Linking the Globe: The Role of Media and Communications
The media industry today is at its most critical juncture since an earlier rush of new technologies made mass media possible. Top executives from three global media firms—Bertelsmann, Vivendi and Reuters—joined HBS Professor Debora Spar in Berlin for a look at the industry at the crossroads of the Information Revolution.
If proof was needed that change is afoot in the worldwide media industry, it came in the form of late alterations to a panel on the subject at the HBS Global Alumni Conference.
CEOs Jean-Marie Messier of France's Vivendi and Thomas Middlehof of Germany's Bertelsmann bowed out of the panel, titled "Linking the Globe: The Role of Media and Communications," amid deals-in-the-making. (The most notable of these, Vivendi's acquisition of Canada-based Seagram, was officially announced just after the conference.)
But both media chiefs were ably seconded by top deputies who joined Reuters CEO Peter Job from the U.K. and the panel's moderator, HBS Professor Debora Spar, for a look at the critical role of the media industry in how today's global information revolution plays out.
"The media industry," said Spar in her introduction, "has been punctuated by a very small number of very sharp and very important junctures."
The first critical juncture was the invention of the printing press, which made it possible to have a media industry to begin with. The second major juncture occurred with the rapid development of new technologies between 1850 and 1920. First came the telegraph, which led to the development of the modern newspaper industry, and then radio and motion pictures, which together created the first real mass entertainment market.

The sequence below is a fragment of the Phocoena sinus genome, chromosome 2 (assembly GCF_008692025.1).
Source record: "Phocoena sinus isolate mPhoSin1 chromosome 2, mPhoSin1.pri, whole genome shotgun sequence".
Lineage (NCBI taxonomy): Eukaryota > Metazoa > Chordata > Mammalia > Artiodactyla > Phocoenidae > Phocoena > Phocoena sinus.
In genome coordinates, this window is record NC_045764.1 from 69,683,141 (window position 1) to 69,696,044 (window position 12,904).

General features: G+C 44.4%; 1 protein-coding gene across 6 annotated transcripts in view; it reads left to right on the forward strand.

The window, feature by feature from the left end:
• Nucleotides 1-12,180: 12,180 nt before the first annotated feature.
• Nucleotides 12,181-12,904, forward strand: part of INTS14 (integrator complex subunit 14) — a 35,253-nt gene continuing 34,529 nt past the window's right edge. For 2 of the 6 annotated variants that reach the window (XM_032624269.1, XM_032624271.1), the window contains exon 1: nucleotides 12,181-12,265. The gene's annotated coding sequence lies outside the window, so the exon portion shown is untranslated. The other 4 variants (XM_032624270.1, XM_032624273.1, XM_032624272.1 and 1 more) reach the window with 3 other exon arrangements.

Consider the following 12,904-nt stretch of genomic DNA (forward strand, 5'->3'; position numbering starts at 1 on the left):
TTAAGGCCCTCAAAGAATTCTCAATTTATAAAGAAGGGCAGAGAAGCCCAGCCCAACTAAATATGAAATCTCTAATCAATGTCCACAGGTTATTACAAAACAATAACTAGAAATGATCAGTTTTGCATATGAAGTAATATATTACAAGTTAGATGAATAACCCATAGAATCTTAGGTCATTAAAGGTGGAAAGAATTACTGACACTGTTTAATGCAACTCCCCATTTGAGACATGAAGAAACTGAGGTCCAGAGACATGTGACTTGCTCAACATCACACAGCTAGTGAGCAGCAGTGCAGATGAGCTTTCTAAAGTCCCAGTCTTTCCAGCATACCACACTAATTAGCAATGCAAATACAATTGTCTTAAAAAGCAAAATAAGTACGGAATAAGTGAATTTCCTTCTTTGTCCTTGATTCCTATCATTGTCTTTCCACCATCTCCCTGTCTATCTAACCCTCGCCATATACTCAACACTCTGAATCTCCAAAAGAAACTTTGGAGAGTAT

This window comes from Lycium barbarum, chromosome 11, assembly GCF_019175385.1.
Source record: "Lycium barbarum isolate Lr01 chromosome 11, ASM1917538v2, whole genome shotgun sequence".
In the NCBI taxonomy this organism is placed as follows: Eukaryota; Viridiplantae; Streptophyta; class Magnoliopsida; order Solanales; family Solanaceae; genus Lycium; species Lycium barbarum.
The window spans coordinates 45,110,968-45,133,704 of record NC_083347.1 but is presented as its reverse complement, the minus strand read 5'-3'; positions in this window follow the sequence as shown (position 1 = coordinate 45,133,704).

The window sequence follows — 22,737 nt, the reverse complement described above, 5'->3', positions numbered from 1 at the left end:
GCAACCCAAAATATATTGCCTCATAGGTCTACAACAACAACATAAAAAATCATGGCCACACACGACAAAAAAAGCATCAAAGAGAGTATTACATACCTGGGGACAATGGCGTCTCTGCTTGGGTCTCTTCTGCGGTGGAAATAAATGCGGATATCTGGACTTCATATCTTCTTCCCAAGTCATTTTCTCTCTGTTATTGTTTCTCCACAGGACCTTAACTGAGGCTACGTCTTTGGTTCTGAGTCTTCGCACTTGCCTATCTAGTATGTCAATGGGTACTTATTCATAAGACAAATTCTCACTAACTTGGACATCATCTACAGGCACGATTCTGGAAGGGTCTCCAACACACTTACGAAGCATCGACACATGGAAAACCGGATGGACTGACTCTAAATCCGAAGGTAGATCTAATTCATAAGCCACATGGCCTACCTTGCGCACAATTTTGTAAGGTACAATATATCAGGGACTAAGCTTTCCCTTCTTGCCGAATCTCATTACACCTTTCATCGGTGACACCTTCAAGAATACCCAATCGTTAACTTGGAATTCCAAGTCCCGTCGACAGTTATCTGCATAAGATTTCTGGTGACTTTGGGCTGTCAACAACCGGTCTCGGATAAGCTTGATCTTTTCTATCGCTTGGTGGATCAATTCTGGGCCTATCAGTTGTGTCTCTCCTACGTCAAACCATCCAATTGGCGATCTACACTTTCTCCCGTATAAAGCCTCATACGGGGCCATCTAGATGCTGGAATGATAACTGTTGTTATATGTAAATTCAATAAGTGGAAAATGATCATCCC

There followed a period of evolution, said Spar, which included the development of television, critically important commercially, but even more so politically.
The third critical juncture, she said, is where we are right now with the information revolution, the impact of which will be particularly important in the media industry. "Media is about information," she said, "the control of information, the provision of information, the sale of information."
This juncture, added Spar, raises several key questions:
- Is selling information different from selling other kinds of goods and services and, if so, how?
- Is selling information different in the 21st century than it was in the 19th or 20th?
- How international can a global media company be? What are the boundaries?
- What are the political implications of global media and how will media play a political role?
The Reuters view
Reuters CEO Job said the Internet is changing everything, especially the global role of media companies. For years, he said, the media industry has operated in a very fragmented economic structure that gave an individual company "a perverse incentive to defend its territory instead of attacking globally."
That is coming to an end for the news business with the expansion of the Internet, he said, for a number of reasons.
First, the 'Net removes the "tyranny of distance." "Life is not limited by national boundaries on the Internet, nor is it limited by how far a van can travel in the night to deliver a newspaper."
Second, it removes the "tyranny of time." "Today, people are used to getting information when they are doing something else. Today, deadlines are just what they say—they're dead. Old wine matures and gets better, but old news is just late. We're into real-time information on demand any time you want it."
Third, said Job, "A whole new generation is being encouraged to think of news not as something which goes with toast and marmalade, but as something which is critical to performance."